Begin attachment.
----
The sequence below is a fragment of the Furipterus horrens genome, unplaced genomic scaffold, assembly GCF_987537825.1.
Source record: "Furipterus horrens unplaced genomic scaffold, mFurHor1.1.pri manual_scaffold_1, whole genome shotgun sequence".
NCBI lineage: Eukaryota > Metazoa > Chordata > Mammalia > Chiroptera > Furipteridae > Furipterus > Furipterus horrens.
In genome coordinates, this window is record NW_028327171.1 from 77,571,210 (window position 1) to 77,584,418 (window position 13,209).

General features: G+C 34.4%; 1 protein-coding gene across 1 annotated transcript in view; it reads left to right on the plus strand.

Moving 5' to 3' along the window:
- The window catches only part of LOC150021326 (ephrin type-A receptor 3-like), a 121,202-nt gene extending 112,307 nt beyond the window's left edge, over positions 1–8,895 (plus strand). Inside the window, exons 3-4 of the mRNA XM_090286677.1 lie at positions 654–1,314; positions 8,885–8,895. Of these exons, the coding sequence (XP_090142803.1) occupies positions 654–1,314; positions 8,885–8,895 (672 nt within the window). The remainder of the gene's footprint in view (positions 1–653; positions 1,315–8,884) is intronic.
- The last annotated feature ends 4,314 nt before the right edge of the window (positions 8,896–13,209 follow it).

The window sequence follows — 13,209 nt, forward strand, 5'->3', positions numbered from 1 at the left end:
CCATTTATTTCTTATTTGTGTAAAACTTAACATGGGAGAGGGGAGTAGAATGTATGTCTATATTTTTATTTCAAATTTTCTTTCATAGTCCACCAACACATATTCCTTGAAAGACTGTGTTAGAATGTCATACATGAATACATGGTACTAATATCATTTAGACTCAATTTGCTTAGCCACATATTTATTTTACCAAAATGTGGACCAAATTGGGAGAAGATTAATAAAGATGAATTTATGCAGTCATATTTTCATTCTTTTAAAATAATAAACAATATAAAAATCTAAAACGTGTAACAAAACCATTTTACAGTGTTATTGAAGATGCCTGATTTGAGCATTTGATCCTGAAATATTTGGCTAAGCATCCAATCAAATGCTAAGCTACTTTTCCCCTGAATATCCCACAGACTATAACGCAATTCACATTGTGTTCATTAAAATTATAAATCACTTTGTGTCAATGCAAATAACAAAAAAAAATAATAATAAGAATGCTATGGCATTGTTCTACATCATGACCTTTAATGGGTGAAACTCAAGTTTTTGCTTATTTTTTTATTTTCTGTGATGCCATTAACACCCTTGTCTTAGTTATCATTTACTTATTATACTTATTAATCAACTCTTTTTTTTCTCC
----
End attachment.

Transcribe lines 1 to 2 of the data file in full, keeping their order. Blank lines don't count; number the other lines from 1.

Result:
The sequence below is a fragment of the Furipterus horrens genome, unplaced genomic scaffold, assembly GCF_987537825.1.
Source record: "Furipterus horrens unplaced genomic scaffold, mFurHor1.1.pri manual_scaffold_1, whole genome shotgun sequence".